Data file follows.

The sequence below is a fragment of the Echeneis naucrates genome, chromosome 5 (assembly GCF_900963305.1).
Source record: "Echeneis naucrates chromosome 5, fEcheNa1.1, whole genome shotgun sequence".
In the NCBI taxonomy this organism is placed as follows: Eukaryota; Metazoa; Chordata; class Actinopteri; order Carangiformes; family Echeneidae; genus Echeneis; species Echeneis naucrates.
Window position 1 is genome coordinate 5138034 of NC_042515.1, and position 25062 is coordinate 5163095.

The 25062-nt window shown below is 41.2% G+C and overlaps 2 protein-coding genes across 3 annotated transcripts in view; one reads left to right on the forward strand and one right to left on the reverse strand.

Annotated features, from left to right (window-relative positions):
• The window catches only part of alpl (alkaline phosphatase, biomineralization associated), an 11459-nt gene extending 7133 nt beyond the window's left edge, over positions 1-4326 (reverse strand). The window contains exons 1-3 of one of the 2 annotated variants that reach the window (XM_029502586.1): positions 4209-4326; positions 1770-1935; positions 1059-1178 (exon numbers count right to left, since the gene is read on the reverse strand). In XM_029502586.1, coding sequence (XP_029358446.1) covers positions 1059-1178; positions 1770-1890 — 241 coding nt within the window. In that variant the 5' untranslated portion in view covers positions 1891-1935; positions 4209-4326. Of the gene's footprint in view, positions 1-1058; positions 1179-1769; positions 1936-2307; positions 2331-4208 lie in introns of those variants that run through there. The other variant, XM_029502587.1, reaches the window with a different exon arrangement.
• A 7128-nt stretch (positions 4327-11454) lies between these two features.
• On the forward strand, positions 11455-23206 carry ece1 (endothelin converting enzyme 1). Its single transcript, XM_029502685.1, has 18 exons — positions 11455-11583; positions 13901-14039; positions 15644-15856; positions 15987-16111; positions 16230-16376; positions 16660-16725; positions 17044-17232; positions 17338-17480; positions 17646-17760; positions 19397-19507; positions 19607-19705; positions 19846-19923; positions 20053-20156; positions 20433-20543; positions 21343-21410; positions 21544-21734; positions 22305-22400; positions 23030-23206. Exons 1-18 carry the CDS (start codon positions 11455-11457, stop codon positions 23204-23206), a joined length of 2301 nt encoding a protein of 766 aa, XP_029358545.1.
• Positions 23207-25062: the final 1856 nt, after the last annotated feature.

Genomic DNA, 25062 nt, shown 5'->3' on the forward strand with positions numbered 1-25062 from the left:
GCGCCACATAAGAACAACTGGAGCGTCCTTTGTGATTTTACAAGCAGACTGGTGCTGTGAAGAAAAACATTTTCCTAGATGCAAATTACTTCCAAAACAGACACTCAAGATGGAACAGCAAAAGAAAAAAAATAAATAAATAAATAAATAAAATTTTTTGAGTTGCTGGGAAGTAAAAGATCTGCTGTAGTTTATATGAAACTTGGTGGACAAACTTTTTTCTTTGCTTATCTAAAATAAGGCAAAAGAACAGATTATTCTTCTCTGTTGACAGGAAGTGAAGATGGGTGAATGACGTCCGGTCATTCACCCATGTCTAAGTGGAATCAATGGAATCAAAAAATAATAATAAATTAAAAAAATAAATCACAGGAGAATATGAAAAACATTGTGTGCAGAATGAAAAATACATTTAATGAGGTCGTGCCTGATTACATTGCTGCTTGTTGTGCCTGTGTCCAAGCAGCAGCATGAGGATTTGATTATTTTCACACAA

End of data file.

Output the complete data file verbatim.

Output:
The sequence below is a fragment of the Echeneis naucrates genome, chromosome 5 (assembly GCF_900963305.1).
Source record: "Echeneis naucrates chromosome 5, fEcheNa1.1, whole genome shotgun sequence".
In the NCBI taxonomy this organism is placed as follows: Eukaryota; Metazoa; Chordata; class Actinopteri; order Carangiformes; family Echeneidae; genus Echeneis; species Echeneis naucrates.
Window position 1 is genome coordinate 5138034 of NC_042515.1, and position 25062 is coordinate 5163095.

The 25062-nt window shown below is 41.2% G+C and overlaps 2 protein-coding genes across 3 annotated transcripts in view; one reads left to right on the forward strand and one right to left on the reverse strand.

Annotated features, from left to right (window-relative positions):
• The window catches only part of alpl (alkaline phosphatase, biomineralization associated), an 11459-nt gene extending 7133 nt beyond the window's left edge, over positions 1-4326 (reverse strand). The window contains exons 1-3 of one of the 2 annotated variants that reach the window (XM_029502586.1): positions 4209-4326; positions 1770-1935; positions 1059-1178 (exon numbers count right to left, since the gene is read on the reverse strand). In XM_029502586.1, coding sequence (XP_029358446.1) covers positions 1059-1178; positions 1770-1890 — 241 coding nt within the window. In that variant the 5' untranslated portion in view covers positions 1891-1935; positions 4209-4326. Of the gene's footprint in view, positions 1-1058; positions 1179-1769; positions 1936-2307; positions 2331-4208 lie in introns of those variants that run through there. The other variant, XM_029502587.1, reaches the window with a different exon arrangement.
• A 7128-nt stretch (positions 4327-11454) lies between these two features.
• On the forward strand, positions 11455-23206 carry ece1 (endothelin converting enzyme 1). Its single transcript, XM_029502685.1, has 18 exons — positions 11455-11583; positions 13901-14039; positions 15644-15856; positions 15987-16111; positions 16230-16376; positions 16660-16725; positions 17044-17232; positions 17338-17480; positions 17646-17760; positions 19397-19507; positions 19607-19705; positions 19846-19923; positions 20053-20156; positions 20433-20543; positions 21343-21410; positions 21544-21734; positions 22305-22400; positions 23030-23206. Exons 1-18 carry the CDS (start codon positions 11455-11457, stop codon positions 23204-23206), a joined length of 2301 nt encoding a protein of 766 aa, XP_029358545.1.
• Positions 23207-25062: the final 1856 nt, after the last annotated feature.

Genomic DNA, 25062 nt, shown 5'->3' on the forward strand with positions numbered 1-25062 from the left:
GCGCCACATAAGAACAACTGGAGCGTCCTTTGTGATTTTACAAGCAGACTGGTGCTGTGAAGAAAAACATTTTCCTAGATGCAAATTACTTCCAAAACAGACACTCAAGATGGAACAGCAAAAGAAAAAAAATAAATAAATAAATAAATAAAATTTTTTGAGTTGCTGGGAAGTAAAAGATCTGCTGTAGTTTATATGAAACTTGGTGGACAAACTTTTTTCTTTGCTTATCTAAAATAAGGCAAAAGAACAGATTATTCTTCTCTGTTGACAGGAAGTGAAGATGGGTGAATGACGTCCGGTCATTCACCCATGTCTAAGTGGAATCAATGGAATCAAAAAATAATAATAAATTAAAAAAATAAATCACAGGAGAATATGAAAAACATTGTGTGCAGAATGAAAAATACATTTAATGAGGTCGTGCCTGATTACATTGCTGCTTGTTGTGCCTGTGTCCAAGCAGCAGCATGAGGATTTGATTATTTTCACACAA